Sasha took an early bird launch and quickly flew 10km south into the head wind to a declared starting point for her an attempt at breaking the distance to goal woman’s world record, extending her flight to over 407km.

Day 6 task 5

With many pilots not returning back until the early hours of the morning the next task briefing was delayed by a few hours giving people time to rest and recuperate before flying again. A shorter dogleg task via one turn point of 155km was called landing at Wellington airstrip with a start time of 15:00. Today was the polar opposite of the previous day with no clouds and slow climbs. Many pilots were dropped in the first hour struggling to find climbs. Once at the turn point the conditions seemed to get better, but it was a strong crosswind for the final leg. Some people landed short after drifting too far down wind giving a hard final glide. Ollie Chitty took a 2nd consecutive day win once again followed closely by Jonny Durand and Guy Hubbard. Only 9 pilots made the task.

Day 7 Task 6

Finally a day with less wind. Task 6 was called a rest day for the retrieve drivers so we would be flying a closed triangle of 166km. Pilots were starting to look noticeably fatigued after 5 back to back long tasks (and a record task). The towing was slow to get going. Fortunately there were good clouds in the start cylinder and everyone had plenty of room to pick their start. Almost everyone took the first start again at 13:50 with only a few pilots choosing to take the gamble on a later start at 14:10.

The shorter first leg of the triangle with a slight chasing tail wind went quickly but some pilots got low and had to take slow climbs from the foothills at the turn point. Heading northeast into the 2nd turn point the day started to blue out and become a little more tricky. It was here that the fast first starters had a slight time advantage over the stragglers and didn’t waste much time. The wind had picked up slightly and made the final leg of the triangle more difficult as pilots headed over high ground and minimal landing areas. Once they got out onto the flats it was back to good climbs and long final glides of over 30km. Jonny Durand took the day win with a time of 03:33:59 closely followed by a consistently well scoring Rory Duncan, Jason Kath took out 3rd place for the day just 30 seconds behind Rory.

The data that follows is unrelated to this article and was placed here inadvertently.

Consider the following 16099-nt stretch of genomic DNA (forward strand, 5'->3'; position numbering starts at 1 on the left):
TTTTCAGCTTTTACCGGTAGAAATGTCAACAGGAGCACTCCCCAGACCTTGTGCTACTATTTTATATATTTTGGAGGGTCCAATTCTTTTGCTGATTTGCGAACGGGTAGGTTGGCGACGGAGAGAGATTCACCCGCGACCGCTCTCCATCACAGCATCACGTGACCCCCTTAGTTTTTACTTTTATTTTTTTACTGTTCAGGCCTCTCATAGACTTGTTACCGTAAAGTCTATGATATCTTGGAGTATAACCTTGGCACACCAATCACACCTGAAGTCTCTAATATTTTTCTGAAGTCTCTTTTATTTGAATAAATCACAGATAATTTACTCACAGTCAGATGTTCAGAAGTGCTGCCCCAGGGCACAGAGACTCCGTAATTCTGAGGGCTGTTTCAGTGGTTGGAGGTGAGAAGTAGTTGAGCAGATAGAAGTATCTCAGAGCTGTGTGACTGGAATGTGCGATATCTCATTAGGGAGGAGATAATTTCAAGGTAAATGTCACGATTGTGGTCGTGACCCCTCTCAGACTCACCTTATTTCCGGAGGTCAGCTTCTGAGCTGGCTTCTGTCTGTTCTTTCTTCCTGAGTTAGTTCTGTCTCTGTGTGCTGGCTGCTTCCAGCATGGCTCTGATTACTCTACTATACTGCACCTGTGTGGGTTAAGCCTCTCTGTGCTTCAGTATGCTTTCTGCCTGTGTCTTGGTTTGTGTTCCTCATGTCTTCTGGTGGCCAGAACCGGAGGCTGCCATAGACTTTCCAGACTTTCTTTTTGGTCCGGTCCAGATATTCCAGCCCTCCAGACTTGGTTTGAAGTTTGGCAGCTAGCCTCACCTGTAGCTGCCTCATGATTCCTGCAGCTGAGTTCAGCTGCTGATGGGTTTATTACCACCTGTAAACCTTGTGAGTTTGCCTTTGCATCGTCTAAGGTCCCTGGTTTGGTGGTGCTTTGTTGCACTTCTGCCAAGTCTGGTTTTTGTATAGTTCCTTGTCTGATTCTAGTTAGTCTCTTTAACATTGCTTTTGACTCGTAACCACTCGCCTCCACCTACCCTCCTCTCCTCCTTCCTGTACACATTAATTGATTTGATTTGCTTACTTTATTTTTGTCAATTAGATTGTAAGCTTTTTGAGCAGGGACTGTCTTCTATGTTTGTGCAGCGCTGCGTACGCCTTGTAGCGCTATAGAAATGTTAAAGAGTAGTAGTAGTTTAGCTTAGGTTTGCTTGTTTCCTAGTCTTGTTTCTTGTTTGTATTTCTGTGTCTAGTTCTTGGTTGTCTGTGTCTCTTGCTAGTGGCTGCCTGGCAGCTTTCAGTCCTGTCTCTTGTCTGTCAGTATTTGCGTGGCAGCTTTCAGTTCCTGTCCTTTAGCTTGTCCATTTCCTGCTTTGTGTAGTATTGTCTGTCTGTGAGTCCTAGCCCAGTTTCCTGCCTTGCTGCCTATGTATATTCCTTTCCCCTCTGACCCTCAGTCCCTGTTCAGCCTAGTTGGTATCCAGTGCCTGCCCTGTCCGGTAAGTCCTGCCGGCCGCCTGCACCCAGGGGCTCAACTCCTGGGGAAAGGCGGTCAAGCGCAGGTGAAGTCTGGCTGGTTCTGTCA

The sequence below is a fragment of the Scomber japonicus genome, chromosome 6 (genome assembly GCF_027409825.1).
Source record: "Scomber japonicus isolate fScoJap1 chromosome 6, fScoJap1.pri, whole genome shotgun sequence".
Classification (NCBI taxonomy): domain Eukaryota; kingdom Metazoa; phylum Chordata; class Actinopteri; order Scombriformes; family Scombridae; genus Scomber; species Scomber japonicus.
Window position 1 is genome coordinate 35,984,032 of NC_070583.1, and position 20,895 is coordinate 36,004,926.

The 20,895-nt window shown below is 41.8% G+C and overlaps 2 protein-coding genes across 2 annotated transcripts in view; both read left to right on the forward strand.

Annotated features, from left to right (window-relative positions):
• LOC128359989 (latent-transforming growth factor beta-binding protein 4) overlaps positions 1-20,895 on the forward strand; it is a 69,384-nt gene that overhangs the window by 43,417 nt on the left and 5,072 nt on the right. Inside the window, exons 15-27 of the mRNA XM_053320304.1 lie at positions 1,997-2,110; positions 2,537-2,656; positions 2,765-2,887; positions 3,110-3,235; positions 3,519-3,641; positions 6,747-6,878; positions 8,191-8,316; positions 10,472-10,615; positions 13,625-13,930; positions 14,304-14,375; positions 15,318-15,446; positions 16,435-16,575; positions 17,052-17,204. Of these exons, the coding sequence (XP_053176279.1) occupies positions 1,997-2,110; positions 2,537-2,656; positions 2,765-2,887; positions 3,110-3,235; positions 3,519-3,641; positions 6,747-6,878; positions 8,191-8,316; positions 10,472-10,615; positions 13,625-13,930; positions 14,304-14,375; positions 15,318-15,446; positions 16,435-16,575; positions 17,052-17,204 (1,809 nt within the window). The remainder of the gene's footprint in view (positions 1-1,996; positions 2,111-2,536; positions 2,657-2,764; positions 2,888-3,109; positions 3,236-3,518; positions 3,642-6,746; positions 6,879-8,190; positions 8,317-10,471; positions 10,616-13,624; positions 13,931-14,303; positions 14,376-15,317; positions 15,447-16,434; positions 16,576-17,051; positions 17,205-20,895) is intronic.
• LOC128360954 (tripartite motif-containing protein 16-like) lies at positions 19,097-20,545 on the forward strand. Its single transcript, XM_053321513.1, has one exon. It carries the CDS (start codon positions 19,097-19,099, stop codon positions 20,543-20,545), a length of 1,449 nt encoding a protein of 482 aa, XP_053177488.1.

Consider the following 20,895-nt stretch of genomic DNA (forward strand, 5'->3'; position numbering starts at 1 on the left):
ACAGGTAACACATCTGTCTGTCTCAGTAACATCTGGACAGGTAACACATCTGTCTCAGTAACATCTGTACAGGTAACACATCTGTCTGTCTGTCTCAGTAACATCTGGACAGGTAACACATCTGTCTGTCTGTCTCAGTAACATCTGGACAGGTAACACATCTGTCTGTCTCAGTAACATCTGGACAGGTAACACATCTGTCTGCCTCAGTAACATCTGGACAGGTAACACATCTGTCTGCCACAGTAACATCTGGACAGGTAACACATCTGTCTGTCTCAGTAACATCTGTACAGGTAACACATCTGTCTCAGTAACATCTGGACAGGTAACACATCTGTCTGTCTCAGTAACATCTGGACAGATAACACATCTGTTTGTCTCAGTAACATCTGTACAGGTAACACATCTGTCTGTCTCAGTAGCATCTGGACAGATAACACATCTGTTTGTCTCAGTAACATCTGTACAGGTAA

Good music and many goal margaritas were handed out in goal as pilots and retrieve drivers celebrated at last a task with no 5-hour drive home.

Day 8 Task 7

The final task. 7 straight competition days has the field of competitors looking and sounding very tired. We have a weather system passing through the area today and the wind direction could be anything later in the day. We have a task that headed north east to a large 40km radius before turning west into a 50km radius and returning south down to goal at the Peak Hill air strip. Depending on the weather this could be a final 15km strong head wind stint. There was discussion at the pilot briefing if this was safe as we would be crossing over a firing range, but it was eventually agreed that this was the best bet for the conditions forecasted in the local area.

After launch many pilots commented how rough the air was in the 5km start cylinder, some managing better than others to get up, but everyone at least managed to get away for the start. The task saw a fair tail wind for the first 50km on course line before dropping to almost nothing before the first turn point. The faster pilots of the day made a better run after the first turn point and made short work of the 2nd leg. With two very large radiuses there can be quite a few different routes depending on where you intercept the optimum point of turn point. This stretched the field out into many small gaggles. Atilla Bertok took another day win closely followed again by Tyler Borradaile and Rory Duncan seconds later.

The scores for the top three pilots were incredibly close. No one would know the final scores until the prize giving that evening, so at goal it was a quick pack up and off to get home and ready for the presentation

The only pilot to make goal everyday of the competition was Rory Duncan and rightfully so he took the overall win and became national champion by 1 single point from a total of 5880 beating 7-time champion Jonny Durand on 5879. Josh woods took a strong third place after another consistent competition. Alexandra Serebrenikova (Sasha) took 1st place in the woman’s task just ahead of Yoko Sano from Japan.

Photos: ... gr6Va?dl=0